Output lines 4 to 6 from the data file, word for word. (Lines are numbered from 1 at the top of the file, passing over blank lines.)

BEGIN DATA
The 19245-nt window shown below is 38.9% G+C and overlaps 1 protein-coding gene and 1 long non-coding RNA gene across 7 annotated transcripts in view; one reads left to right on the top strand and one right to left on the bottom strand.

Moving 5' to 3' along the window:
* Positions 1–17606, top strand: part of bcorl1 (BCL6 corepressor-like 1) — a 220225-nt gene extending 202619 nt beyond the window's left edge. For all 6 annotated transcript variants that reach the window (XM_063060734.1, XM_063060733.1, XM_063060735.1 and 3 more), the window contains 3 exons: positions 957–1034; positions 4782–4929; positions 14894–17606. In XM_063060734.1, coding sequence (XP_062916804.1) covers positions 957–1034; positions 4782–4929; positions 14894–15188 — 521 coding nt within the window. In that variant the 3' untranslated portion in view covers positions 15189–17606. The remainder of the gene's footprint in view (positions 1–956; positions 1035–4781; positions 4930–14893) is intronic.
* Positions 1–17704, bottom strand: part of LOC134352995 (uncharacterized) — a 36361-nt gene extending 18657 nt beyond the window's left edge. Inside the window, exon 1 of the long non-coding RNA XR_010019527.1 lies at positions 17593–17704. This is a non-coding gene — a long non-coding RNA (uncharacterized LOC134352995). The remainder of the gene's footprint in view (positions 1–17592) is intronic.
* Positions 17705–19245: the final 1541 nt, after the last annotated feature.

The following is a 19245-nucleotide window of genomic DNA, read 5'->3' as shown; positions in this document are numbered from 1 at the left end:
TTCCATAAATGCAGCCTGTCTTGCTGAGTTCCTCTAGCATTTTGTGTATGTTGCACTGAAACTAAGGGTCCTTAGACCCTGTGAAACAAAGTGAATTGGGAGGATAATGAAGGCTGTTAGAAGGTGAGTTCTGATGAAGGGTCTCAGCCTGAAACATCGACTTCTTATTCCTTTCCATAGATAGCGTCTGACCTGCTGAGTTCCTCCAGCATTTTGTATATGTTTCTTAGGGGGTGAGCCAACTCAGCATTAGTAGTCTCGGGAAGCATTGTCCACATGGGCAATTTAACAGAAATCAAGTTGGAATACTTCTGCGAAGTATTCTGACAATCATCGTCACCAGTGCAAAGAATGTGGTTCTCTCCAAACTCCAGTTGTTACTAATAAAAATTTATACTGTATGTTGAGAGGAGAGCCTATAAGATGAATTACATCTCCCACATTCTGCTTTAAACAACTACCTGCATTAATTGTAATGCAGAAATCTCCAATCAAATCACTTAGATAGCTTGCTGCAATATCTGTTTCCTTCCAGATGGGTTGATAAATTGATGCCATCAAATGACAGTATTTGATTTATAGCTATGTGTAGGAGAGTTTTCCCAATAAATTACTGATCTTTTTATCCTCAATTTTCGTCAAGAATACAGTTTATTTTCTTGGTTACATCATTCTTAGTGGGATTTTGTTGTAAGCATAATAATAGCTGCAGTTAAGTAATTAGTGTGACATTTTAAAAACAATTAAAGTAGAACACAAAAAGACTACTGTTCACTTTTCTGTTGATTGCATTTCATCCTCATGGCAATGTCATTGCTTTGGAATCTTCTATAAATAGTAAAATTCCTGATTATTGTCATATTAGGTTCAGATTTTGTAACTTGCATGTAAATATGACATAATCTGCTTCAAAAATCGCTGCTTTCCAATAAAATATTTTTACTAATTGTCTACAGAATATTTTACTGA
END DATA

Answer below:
* Positions 1–17704, bottom strand: part of LOC134352995 (uncharacterized) — a 36361-nt gene extending 18657 nt beyond the window's left edge. Inside the window, exon 1 of the long non-coding RNA XR_010019527.1 lies at positions 17593–17704. This is a non-coding gene — a long non-coding RNA (uncharacterized LOC134352995). The remainder of the gene's footprint in view (positions 1–17592) is intronic.
* Positions 17705–19245: the final 1541 nt, after the last annotated feature.

The following is a 19245-nucleotide window of genomic DNA, read 5'->3' as shown; positions in this document are numbered from 1 at the left end: